April 12 seems to be an active day for scientific advancement! Let's take today's Google Doodle one step further and look through a few of the date's historical moments:
April 12, 1888:
A french newspaper mistakenly reported, "Dr. Alfred Nobel, who became rich by finding ways to kill more people faster than ever before, died yesterday." But Alfred wasn't dead... his brother was! The erroneous article that insulted him for the invention of dynamite made him wonder how his name would be remembered for the rest of civilization - thus, the birth of the Nobel Prize.
April 12, 1955
Dr. Thomas Francis, Jr. announced that Jonas Salk's vaccine against polio was verified to be "safe, effective, and potent." The statement was made at a University of Michigan press conference, to highlight the 10th anniversary of Franklin Roosevelt's death from the disease. Salk, however, stole the stage by defying Dr. Francis's description of testing problems and insisted that he had created nothing less than the perfect vaccine. There's an accurate write-up of the incident in the U of M history files.
April 12, 1961
Russian pilot Yuri Gagarin became the first human in space. He orbited the Earth in 108 minutes aboard the Vostok 1, a completely automated spacecraft. (The controls ran on automatic for the duration of the flight, though there was a sealed envelope containing a key in case of an emergency.) Instead of landing "the normal way," Gagarin made a pre-planned descent by ejecting the spacecraft and floating down to land via parachute. The vessel was spherical and not designed to safely land with a human still on board. The Soviet Union denied this action for several years in order to evade the FAI world records rules, which states that a pilot must accompany his craft to a landing.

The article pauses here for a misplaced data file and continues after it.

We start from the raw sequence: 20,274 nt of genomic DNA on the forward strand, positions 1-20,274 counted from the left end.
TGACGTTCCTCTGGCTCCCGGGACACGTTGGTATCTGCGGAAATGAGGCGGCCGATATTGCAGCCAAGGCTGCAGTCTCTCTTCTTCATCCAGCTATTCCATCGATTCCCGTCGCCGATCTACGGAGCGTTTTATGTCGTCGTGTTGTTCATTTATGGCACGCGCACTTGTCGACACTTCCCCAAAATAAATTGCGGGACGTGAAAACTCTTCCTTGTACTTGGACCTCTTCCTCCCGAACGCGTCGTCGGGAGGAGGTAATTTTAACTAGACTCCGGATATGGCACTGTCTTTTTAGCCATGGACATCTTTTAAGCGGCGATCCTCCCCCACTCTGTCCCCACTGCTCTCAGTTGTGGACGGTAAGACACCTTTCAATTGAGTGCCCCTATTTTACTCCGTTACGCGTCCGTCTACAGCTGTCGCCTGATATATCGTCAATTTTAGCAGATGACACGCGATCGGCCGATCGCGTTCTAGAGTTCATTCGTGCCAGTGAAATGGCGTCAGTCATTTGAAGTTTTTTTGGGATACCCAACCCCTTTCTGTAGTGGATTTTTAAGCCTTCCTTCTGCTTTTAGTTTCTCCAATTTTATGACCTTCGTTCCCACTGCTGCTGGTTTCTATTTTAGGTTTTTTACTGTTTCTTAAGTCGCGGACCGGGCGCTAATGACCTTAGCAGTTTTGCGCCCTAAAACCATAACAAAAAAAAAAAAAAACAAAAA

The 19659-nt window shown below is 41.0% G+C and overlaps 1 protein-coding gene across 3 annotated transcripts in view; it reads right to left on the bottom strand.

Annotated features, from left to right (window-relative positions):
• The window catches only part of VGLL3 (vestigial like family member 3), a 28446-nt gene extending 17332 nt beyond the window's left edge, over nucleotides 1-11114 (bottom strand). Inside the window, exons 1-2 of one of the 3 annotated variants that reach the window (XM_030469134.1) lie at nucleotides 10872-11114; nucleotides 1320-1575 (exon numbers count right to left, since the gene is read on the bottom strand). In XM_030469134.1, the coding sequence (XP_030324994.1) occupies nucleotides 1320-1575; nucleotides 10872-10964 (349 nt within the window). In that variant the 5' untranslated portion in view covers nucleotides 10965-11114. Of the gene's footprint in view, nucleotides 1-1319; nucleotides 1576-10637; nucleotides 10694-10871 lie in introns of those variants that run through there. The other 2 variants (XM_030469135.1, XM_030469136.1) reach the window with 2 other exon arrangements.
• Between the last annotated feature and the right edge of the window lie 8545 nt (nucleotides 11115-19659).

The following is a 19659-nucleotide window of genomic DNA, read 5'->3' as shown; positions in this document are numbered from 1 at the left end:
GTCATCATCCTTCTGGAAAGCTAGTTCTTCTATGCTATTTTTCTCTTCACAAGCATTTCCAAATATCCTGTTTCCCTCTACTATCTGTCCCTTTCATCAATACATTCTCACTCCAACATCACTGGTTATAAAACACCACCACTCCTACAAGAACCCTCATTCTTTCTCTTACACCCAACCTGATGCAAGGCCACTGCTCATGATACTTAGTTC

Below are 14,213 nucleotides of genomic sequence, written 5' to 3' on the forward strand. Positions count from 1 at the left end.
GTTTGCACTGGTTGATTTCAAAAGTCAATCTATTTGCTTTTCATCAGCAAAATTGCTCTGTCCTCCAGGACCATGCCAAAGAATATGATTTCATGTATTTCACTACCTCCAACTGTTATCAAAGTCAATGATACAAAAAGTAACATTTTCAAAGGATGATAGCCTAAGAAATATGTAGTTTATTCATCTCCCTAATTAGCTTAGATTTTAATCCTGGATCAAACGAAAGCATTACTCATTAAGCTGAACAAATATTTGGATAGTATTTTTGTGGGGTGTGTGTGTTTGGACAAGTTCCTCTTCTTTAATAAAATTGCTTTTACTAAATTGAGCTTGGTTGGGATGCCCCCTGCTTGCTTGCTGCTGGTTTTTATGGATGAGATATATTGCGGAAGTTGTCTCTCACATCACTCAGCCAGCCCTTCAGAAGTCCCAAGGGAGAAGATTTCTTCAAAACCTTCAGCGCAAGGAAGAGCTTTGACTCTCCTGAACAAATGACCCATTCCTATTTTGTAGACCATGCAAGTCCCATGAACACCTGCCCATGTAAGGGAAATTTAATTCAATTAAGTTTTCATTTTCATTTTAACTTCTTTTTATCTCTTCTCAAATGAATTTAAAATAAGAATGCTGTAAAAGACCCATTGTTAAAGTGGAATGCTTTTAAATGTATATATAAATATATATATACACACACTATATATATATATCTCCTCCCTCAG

“I could have gone on flying through space forever.” - Yuri Gagarin
April 12, 1981
American Space Shuttle Columbia was launched. This was the first successful reusable spacecraft developed by NASA. It went on to complete a total of 28 flights, spent 300.74 days in space, completed 4, 808 orbits, and flew over 200,000,000 km.
April 12, 1994
Attourney Laurence Canter created the first commercial internet spamming program to solicit business for his law firm on a message board. Need I say more? Read more about how this annoying sludge got started on Wired.
Interesting Fact: The term "spam" is from the BBC television series Monty Python's Flying Circus. There is a sketch in the show where a waitress offers an unwilling patron a menu with nothing but variations of spam on it.